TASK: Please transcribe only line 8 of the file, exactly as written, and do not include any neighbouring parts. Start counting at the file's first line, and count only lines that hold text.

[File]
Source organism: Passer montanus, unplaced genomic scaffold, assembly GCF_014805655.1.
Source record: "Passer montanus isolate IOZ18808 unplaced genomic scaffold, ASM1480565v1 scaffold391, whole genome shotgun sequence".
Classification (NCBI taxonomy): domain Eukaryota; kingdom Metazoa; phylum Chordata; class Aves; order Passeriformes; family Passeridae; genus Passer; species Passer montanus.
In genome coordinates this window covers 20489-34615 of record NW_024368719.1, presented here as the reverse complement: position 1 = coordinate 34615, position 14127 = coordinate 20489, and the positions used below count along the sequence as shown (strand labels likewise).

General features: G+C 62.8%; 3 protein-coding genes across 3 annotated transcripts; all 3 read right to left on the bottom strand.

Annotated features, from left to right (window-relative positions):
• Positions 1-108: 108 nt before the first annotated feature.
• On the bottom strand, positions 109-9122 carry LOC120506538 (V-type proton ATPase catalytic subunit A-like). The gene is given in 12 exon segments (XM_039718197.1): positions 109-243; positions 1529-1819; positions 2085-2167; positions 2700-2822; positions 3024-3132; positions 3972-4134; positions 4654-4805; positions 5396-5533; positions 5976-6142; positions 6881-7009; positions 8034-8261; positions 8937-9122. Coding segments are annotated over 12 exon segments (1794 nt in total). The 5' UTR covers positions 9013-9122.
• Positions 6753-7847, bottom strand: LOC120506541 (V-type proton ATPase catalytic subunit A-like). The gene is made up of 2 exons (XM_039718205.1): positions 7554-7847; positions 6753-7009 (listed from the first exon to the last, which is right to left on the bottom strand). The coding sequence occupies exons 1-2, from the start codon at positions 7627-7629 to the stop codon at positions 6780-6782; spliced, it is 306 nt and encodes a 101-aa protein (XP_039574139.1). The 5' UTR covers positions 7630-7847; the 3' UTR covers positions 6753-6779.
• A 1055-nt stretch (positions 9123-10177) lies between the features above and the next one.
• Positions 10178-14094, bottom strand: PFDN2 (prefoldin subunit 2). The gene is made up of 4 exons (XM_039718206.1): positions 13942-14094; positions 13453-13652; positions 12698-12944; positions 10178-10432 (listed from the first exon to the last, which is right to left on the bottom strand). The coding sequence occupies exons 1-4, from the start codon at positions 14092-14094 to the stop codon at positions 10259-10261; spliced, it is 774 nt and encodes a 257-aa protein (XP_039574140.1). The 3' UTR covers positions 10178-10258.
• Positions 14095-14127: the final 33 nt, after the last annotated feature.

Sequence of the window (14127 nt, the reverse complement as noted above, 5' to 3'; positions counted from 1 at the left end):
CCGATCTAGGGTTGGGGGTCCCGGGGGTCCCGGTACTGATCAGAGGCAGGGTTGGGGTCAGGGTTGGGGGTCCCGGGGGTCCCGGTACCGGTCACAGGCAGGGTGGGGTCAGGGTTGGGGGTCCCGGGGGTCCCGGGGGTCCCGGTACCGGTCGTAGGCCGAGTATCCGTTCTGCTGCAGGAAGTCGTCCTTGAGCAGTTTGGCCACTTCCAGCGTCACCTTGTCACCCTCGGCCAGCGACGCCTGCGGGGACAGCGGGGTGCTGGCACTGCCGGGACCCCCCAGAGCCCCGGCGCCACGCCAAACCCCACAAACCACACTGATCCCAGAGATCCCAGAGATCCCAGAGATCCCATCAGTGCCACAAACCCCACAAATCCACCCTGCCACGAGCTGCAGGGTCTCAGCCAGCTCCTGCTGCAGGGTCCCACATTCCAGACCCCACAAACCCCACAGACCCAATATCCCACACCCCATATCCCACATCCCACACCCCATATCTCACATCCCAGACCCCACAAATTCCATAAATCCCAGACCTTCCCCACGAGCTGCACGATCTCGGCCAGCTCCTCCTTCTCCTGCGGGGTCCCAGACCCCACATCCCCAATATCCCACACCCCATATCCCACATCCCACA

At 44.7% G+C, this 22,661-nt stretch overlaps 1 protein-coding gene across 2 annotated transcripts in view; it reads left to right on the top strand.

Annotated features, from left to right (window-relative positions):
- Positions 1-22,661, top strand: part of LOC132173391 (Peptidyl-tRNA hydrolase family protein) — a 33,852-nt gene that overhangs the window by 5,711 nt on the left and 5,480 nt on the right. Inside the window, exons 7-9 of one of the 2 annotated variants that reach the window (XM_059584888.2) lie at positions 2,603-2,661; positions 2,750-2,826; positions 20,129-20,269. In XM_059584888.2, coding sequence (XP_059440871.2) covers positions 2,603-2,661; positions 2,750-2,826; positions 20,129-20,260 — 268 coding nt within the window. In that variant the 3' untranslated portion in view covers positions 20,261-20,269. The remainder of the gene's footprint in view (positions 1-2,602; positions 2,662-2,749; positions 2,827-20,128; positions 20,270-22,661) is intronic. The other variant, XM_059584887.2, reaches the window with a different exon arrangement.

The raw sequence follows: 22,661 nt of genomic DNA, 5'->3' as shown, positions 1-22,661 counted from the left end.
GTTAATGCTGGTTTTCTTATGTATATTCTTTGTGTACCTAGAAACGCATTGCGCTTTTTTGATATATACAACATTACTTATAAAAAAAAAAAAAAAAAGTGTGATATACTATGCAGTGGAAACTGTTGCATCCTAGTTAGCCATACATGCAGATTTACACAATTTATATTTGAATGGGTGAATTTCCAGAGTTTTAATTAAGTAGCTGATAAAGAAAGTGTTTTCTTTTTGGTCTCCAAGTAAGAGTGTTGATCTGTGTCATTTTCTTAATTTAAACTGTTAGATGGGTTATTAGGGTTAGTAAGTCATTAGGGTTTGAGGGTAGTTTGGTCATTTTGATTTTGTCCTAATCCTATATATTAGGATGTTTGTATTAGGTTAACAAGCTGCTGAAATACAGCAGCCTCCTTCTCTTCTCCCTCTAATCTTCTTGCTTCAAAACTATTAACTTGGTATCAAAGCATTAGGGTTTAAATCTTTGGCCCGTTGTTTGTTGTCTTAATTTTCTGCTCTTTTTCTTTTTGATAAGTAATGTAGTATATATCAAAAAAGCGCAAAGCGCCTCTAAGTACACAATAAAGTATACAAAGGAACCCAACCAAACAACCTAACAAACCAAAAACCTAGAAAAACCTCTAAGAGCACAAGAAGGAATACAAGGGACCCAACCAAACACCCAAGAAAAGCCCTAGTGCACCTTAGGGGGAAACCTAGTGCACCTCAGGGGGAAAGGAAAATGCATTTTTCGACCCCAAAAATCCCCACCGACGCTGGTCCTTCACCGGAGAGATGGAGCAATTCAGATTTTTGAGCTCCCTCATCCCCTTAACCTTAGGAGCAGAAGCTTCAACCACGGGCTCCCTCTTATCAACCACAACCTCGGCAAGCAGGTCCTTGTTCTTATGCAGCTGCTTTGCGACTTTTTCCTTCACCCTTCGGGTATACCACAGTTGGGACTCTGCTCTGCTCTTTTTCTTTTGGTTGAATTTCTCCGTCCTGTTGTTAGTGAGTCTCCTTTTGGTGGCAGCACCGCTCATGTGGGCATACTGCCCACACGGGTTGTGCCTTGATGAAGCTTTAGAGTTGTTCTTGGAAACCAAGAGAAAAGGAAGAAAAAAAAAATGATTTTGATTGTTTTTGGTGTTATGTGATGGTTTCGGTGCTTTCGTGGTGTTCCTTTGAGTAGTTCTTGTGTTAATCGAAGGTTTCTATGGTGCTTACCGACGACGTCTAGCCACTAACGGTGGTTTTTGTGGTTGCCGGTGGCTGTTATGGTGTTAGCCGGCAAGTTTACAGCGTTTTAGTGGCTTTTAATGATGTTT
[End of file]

• On the bottom strand, positions 109-9122 carry LOC120506538 (V-type proton ATPase catalytic subunit A-like). The gene is given in 12 exon segments (XM_039718197.1): positions 109-243; positions 1529-1819; positions 2085-2167; positions 2700-2822; positions 3024-3132; positions 3972-4134; positions 4654-4805; positions 5396-5533; positions 5976-6142; positions 6881-7009; positions 8034-8261; positions 8937-9122. Coding segments are annotated over 12 exon segments (1794 nt in total). The 5' UTR covers positions 9013-9122.